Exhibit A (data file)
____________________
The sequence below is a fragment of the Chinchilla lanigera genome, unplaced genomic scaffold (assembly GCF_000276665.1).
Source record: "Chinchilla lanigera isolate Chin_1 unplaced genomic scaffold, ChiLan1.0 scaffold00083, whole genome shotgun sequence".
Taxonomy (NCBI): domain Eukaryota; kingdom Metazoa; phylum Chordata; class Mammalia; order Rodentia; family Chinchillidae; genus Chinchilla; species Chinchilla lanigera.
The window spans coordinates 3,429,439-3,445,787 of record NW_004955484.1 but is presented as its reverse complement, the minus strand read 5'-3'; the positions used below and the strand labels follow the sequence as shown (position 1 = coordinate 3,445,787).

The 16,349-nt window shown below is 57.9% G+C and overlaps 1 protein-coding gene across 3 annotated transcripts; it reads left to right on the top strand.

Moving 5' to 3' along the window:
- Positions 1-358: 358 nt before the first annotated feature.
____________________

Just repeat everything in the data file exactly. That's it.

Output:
The sequence below is a fragment of the Chinchilla lanigera genome, unplaced genomic scaffold (assembly GCF_000276665.1).
Source record: "Chinchilla lanigera isolate Chin_1 unplaced genomic scaffold, ChiLan1.0 scaffold00083, whole genome shotgun sequence".
Taxonomy (NCBI): domain Eukaryota; kingdom Metazoa; phylum Chordata; class Mammalia; order Rodentia; family Chinchillidae; genus Chinchilla; species Chinchilla lanigera.
The window spans coordinates 3,429,439-3,445,787 of record NW_004955484.1 but is presented as its reverse complement, the minus strand read 5'-3'; the positions used below and the strand labels follow the sequence as shown (position 1 = coordinate 3,445,787).

The 16,349-nt window shown below is 57.9% G+C and overlaps 1 protein-coding gene across 3 annotated transcripts; it reads left to right on the top strand.

Moving 5' to 3' along the window:
- Positions 1-358: 358 nt before the first annotated feature.